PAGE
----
Gamefowls are prone to diseases. Some diseases can easily infect other birds in the farm and there lies the bigger problem: infestation. When this happens, the implications can pose real harm to the breeder, causing serious financial loss. To prevent this, it’s essential to know the most common gamefowl diseases and how you can prevent them, early on. Read on and find out more.
This gamefowl disease is characterized by an acute respiratory infection which spreads at a really fast rate, alongside the presence of color in droppings; hence the need to arrest as early as possible to prevent other fowls from catching the disease. This is usually spread through bacteria transmitted through carrier birds and contaminated surfaces and water. Obvious symptoms for this are swollen facial tissues, moist area under the wings, sticky discharge from nose and eyes, and swollen heads, combs and wattles. As a prevention, a vaccine is needed. This is done through administration of Coripravac AH which protects the gamefowls against types A, B, and C of this highly infectious disease.
- Newcastle Disease
Unlike other diseases, NCD is extremely dangerous because it can never be treated. It can only be prevented through proper vaccination. In some cases, it can still infect vaccinated poultry. This disease is caused by a virus, and is characterized by nasal discharge, sneezing, diarrhea, gut lesions, swelling of tissues around eyes and neck, drooping wings, paralysis, and twisting of the head leading to sudden death. To prevent NCD, priming and booster vaccinations should be administered and biosecurity should be practiced. In addition, gamefowls should also be kept away from pet birds and live bird markets that may unknowingly be infected already.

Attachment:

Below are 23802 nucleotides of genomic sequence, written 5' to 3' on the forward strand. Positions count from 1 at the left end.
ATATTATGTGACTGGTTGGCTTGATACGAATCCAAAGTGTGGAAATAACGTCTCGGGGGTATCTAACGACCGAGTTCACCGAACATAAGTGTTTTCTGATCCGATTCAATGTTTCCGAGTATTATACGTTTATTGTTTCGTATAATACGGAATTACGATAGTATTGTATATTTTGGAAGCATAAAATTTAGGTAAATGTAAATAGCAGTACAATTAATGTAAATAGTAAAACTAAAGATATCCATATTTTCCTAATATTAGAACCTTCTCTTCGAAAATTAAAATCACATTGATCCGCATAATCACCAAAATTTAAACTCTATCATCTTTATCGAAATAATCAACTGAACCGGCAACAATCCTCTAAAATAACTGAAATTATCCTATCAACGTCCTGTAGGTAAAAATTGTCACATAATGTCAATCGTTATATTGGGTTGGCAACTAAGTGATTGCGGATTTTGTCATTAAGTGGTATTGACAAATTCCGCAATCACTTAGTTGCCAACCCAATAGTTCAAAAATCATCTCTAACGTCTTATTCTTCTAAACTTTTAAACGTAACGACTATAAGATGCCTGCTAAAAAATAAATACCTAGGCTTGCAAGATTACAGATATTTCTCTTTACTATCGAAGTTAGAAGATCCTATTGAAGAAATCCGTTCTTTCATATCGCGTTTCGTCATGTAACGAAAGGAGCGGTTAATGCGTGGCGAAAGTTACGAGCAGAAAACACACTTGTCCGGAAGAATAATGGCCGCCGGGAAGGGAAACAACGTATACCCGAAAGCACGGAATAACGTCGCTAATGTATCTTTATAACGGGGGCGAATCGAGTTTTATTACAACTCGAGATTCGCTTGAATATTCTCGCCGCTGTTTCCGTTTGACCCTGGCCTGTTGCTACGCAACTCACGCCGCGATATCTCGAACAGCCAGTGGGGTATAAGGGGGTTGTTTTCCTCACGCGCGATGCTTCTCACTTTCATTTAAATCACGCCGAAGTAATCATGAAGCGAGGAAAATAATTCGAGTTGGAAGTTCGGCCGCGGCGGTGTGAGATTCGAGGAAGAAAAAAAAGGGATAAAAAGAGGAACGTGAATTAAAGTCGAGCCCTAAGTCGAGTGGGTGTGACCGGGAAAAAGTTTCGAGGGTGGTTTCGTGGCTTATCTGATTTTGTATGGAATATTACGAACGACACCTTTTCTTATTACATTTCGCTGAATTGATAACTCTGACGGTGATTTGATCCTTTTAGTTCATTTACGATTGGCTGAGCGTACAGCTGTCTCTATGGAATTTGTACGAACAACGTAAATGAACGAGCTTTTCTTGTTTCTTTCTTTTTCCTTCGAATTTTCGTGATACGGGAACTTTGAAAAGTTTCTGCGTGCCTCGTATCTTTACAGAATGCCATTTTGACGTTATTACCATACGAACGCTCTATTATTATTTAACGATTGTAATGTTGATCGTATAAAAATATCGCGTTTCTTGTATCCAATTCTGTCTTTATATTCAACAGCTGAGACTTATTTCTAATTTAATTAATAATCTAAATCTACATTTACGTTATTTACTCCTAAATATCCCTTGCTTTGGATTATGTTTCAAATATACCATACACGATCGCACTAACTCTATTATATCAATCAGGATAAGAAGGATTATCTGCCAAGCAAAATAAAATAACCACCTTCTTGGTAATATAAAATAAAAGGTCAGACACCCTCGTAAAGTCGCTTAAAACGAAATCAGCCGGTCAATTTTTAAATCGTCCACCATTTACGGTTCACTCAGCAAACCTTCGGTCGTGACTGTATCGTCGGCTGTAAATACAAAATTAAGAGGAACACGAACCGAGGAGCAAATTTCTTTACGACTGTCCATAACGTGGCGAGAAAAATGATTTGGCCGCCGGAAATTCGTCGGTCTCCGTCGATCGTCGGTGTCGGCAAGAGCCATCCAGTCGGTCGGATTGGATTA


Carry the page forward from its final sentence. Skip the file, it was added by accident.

- Avian Influenza
This respiratory disease is common to most birds including ducks, chickens, turkeys, and geese. Clinical symptoms for this disease include swelling of eyelids, legs, heads, wattles, and comb. In some instances, wattles, combs, and legs may also have an unusual purplish color. Watch out too for nasal discharge, coughing, sneezing, diarrhea, and lack of energy/appetite.
Avian Influenza is usually spread through direct exposure to other infected fowls, through contaminated poultry equipment such as cages and crates, and through people whose footwear and clothes are contaminated by the Avian Influenza virus. Things to avoid in order to prevent this: contact with live bird markets and other wild/domestic waterfowls and sharing of equipment with other gamefowl owners. Likewise, it helps to minimize contact with your gamefowl if you work in poultry or swine manufacturing.
- Pullorum Typhoid Disease
All types of fowls are vulnerable to this bacterial disease. Watch out for some signs that are common to this illness: breathing difficulty, swelling of joints, lesions of the internal organs, white diarrhea (white excrement), unusual drowsiness, and distorted physical appearance. This is usually spread through a hen to her hatchlings via eggs or through digestive and respiratory secretions of infected birds. While there is no vaccine yet available for this, the best prevention is by avoiding direct contact with other birds, practicing biosecurity, and regular updates with your veterinarian.
- Marek’s Disease
This is another highly dangerous and contagious viral disease often transmitted through inhalation of shed skin cells or feather dust from infected birds. It can cause tumors externally and internally. Be warned when you notice a grayish color in your gamefowl’s iris (located in the eyes) and when the bird doesn’t react to light anymore. These could be signs of Marek’s Disease. Note too that Marek’s Disease survivors are carriers themselves. As prevention, separate healthy gamefowls from the others and avoid direct contact from other birds. A vaccine can also be administered to day-old chicks.
Correct information and early prevention protect you from bigger problems. Be equipped with the right measures to keep your gamefowl healthy. To find out more about gamefowl health, visit this website for more information.